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How Covid vaccines behave in people who have a weak immune system?

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Jiya Saini
Jiya Saini is a Journalist and Writer at Revyuh.com. She has been working with us since January 2018. After studying at Jamia Millia University, she is fascinated by smart lifestyle and smart living. She covers technology, games, sports and smart living, as well as good experience in press relations. She is also a freelance trainer for macOS and iOS, and In the past, she has worked with various online news magazines in India and Singapore. Email: jiya (at) revyuh (dot) com

Around 3% of people in the United States have compromised immune systems. HIV/AIDS patients, transplant recipients, cancer patients, and individuals with autoimmune diseases including rheumatoid arthritis, inflammatory bowel disease, and lupus are among them.

COVID-19 vaccines have not been tested in significant numbers of individuals with weak immune systems. However, limited evidence and experience with influenza and pneumonia vaccinations indicate that they will not perform as effectively in some people as they do in others.

This implies that those with poor immune systems should continue to take measures like wearing masks and avoiding big gatherings.

According to Dr Ajit Limaye from the University of Washington Medicine:

It’s prudent to use all the precautions you were using before you were vaccinated.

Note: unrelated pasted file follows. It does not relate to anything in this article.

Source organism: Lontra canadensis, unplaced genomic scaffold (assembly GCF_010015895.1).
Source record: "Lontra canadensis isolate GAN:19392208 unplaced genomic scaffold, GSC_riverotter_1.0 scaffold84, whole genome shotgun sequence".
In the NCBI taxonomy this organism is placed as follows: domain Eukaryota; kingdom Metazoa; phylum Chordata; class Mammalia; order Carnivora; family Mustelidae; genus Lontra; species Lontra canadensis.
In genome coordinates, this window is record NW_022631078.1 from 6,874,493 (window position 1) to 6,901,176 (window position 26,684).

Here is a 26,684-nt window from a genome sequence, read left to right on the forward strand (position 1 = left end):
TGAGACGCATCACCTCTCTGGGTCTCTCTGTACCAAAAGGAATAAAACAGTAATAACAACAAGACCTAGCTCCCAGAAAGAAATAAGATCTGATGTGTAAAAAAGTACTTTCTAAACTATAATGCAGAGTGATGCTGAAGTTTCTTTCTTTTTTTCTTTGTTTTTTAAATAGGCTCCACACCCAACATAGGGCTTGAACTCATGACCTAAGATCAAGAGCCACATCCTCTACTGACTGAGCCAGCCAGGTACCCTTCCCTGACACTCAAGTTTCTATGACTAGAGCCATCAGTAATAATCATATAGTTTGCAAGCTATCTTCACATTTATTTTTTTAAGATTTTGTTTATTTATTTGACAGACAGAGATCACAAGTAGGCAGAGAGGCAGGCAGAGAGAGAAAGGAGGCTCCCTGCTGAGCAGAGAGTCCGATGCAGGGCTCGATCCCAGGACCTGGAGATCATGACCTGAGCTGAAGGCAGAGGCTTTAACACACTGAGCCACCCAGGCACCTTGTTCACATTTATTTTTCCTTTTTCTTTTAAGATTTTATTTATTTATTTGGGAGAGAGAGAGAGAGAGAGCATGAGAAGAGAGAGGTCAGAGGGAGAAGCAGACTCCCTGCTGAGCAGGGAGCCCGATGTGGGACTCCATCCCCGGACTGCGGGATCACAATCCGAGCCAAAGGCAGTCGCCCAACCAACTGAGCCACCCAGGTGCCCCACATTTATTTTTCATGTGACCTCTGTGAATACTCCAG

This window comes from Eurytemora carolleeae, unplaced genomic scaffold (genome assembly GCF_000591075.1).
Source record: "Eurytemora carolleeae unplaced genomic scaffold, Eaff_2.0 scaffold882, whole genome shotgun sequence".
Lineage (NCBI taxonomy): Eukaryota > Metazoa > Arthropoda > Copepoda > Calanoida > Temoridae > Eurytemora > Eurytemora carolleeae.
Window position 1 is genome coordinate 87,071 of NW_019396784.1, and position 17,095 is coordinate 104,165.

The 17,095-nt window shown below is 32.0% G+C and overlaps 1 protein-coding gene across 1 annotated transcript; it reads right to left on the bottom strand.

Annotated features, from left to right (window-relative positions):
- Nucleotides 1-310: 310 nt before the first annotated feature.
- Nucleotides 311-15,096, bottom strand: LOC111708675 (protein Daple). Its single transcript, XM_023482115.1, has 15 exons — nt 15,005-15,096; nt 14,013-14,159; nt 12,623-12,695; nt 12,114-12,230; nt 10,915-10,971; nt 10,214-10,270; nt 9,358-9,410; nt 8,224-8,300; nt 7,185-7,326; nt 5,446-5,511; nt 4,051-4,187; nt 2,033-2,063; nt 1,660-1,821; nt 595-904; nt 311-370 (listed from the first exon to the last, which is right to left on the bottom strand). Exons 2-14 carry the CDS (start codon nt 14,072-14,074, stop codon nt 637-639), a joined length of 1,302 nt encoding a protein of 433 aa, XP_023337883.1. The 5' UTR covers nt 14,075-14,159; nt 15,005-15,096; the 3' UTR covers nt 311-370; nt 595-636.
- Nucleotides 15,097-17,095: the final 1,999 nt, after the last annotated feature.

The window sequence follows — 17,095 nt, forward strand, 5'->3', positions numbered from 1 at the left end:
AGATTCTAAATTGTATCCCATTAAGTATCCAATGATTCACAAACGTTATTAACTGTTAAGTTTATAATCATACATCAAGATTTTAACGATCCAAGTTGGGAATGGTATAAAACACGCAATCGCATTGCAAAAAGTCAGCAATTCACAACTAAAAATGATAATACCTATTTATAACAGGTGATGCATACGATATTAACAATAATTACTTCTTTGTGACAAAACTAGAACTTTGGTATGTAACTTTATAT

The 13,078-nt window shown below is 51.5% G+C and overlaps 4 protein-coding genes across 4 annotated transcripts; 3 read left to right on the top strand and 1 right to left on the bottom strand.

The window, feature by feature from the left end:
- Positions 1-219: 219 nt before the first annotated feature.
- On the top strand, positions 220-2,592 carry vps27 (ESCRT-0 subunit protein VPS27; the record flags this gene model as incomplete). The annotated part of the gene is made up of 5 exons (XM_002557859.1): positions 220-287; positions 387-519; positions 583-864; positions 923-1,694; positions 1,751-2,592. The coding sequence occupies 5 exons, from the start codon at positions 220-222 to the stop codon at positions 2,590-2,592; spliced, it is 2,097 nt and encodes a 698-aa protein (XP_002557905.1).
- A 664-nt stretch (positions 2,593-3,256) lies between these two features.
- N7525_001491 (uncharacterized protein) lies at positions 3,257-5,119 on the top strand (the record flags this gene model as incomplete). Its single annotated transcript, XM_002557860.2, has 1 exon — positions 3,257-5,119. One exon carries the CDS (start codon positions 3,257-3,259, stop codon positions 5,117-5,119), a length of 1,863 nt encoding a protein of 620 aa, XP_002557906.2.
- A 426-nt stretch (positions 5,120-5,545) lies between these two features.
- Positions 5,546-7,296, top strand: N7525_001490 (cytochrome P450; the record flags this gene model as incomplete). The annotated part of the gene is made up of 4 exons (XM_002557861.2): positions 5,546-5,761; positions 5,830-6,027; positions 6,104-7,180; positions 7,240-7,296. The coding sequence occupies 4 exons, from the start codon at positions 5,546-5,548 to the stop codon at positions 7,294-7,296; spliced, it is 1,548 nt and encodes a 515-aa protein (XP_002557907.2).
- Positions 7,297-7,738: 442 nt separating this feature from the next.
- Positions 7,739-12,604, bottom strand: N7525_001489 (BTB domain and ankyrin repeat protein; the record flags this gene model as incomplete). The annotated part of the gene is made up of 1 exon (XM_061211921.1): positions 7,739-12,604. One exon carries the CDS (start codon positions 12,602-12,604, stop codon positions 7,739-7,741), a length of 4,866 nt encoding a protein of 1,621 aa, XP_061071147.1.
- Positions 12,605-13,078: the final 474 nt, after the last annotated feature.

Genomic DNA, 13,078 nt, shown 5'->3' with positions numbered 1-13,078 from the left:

Although most cancer patients should be vaccinated as soon as possible, those who get stem cell transplants or CAR T-cell therapy should wait at least three months following treatment before getting vaccinated, according to the National Comprehensive Cancer Network’s recommendations. This time delay will ensure that the vaccinations are as effective as possible.

Researchers are still investigating if adding an additional dosage to transplant recipients’ vaccinations would improve their effectiveness.

The immuno-compromised, including organ recipients, should get a third COVID-19 dosage, according to French standards.

Transplant patients and those with weakened immune systems in Israel are now receiving an additional dosage of the Pfizer vaccine.

Even though the federal government has not approved additional vaccines, some transplant patients in the United States seek out a third dosage on their own in the hopes of better protection.

Photo by Alexi Rosenfeld/Getty Images

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